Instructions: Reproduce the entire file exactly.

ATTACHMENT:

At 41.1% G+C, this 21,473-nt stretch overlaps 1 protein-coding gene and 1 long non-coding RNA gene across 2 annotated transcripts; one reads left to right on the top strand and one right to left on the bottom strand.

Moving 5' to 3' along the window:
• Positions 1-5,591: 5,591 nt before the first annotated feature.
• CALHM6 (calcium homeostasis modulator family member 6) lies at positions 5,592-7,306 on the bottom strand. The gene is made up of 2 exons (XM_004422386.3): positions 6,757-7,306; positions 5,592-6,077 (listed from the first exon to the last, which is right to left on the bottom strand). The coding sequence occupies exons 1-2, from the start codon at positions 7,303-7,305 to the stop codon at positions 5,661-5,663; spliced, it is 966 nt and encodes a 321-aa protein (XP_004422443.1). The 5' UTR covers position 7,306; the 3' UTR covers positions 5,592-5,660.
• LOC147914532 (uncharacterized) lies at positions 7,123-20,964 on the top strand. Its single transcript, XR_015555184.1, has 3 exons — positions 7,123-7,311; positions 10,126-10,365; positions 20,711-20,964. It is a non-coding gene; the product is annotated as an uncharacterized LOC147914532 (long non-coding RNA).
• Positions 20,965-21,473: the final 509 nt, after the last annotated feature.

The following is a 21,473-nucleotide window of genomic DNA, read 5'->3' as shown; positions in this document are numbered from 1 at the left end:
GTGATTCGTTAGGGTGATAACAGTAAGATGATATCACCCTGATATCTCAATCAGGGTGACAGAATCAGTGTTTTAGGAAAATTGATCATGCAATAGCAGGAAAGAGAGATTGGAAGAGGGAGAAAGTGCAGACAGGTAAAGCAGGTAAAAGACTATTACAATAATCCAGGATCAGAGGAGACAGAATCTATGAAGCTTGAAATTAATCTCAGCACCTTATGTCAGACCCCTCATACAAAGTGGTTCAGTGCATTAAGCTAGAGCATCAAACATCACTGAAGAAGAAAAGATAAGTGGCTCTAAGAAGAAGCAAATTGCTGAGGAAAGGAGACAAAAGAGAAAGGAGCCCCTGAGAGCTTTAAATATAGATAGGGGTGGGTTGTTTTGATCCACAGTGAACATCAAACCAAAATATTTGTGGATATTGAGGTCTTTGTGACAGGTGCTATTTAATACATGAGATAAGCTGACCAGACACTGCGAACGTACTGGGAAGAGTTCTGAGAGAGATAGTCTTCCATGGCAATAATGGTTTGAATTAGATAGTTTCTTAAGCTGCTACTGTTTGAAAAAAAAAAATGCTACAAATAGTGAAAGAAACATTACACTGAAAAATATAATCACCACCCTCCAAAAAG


At 41.1% G+C, this 21,473-nt stretch overlaps 1 protein-coding gene and 1 long non-coding RNA gene across 2 annotated transcripts; one reads left to right on the top strand and one right to left on the bottom strand.

Moving 5' to 3' along the window:
• Positions 1-5,591: 5,591 nt before the first annotated feature.
• CALHM6 (calcium homeostasis modulator family member 6) lies at positions 5,592-7,306 on the bottom strand. The gene is made up of 2 exons (XM_004422386.3): positions 6,757-7,306; positions 5,592-6,077 (listed from the first exon to the last, which is right to left on the bottom strand). The coding sequence occupies exons 1-2, from the start codon at positions 7,303-7,305 to the stop codon at positions 5,661-5,663; spliced, it is 966 nt and encodes a 321-aa protein (XP_004422443.1). The 5' UTR covers position 7,306; the 3' UTR covers positions 5,592-5,660.
• LOC147914532 (uncharacterized) lies at positions 7,123-20,964 on the top strand. Its single transcript, XR_015555184.1, has 3 exons — positions 7,123-7,311; positions 10,126-10,365; positions 20,711-20,964. It is a non-coding gene; the product is annotated as an uncharacterized LOC147914532 (long non-coding RNA).
• Positions 20,965-21,473: the final 509 nt, after the last annotated feature.

The following is a 21,473-nucleotide window of genomic DNA, read 5'->3' as shown; positions in this document are numbered from 1 at the left end:
GTGATTCGTTAGGGTGATAACAGTAAGATGATATCACCCTGATATCTCAATCAGGGTGACAGAATCAGTGTTTTAGGAAAATTGATCATGCAATAGCAGGAAAGAGAGATTGGAAGAGGGAGAAAGTGCAGACAGGTAAAGCAGGTAAAAGACTATTACAATAATCCAGGATCAGAGGAGACAGAATCTATGAAGCTTGAAATTAATCTCAGCACCTTATGTCAGACCCCTCATACAAAGTGGTTCAGTGCATTAAGCTAGAGCATCAAACATCACTGAAGAAGAAAAGATAAGTGGCTCTAAGAAGAAGCAAATTGCTGAGGAAAGGAGACAAAAGAGAAAGGAGCCCCTGAGAGCTTTAAATATAGATAGGGGTGGGTTGTTTTGATCCACAGTGAACATCAAACCAAAATATTTGTGGATATTGAGGTCTTTGTGACAGGTGCTATTTAATACATGAGATAAGCTGACCAGACACTGCGAACGTACTGGGAAGAGTTCTGAGAGAGATAGTCTTCCATGGCAATAATGGTTTGAATTAGATAGTTTCTTAAGCTGCTACTGTTTGAAAAAAAAAAATGCTACAAATAGTGAAAGAAACATTACACTGAAAAATATAATCACCACCCTCCAAAAAG